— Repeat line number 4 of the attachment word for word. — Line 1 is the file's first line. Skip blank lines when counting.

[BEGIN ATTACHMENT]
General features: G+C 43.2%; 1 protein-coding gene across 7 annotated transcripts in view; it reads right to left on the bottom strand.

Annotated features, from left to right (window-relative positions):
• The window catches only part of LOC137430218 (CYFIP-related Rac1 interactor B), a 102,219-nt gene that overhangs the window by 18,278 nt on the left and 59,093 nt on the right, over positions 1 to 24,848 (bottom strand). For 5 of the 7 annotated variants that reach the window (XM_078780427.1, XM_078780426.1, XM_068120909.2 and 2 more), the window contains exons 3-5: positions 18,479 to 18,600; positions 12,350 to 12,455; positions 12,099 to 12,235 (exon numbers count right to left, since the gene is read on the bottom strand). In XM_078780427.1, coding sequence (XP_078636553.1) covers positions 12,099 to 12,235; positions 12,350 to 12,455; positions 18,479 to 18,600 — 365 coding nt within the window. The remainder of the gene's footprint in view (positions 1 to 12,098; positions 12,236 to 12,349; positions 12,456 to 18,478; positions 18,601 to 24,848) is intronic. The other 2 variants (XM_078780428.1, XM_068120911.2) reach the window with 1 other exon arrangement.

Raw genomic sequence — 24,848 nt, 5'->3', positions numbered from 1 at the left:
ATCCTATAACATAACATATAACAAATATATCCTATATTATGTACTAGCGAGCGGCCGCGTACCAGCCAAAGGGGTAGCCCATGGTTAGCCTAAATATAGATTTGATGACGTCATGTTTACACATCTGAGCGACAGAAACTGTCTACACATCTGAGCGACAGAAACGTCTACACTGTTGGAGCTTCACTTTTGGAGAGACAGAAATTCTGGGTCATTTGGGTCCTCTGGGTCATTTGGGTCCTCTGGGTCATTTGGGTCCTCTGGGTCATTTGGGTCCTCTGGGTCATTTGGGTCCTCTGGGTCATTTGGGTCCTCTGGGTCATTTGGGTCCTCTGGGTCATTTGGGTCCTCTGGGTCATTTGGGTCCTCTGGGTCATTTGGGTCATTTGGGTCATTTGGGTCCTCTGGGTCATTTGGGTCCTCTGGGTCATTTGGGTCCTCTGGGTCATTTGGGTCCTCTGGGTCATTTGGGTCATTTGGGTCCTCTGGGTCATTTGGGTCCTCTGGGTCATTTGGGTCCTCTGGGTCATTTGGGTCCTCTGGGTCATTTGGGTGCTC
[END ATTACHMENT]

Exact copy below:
Raw genomic sequence — 24,848 nt, 5'->3', positions numbered from 1 at the left: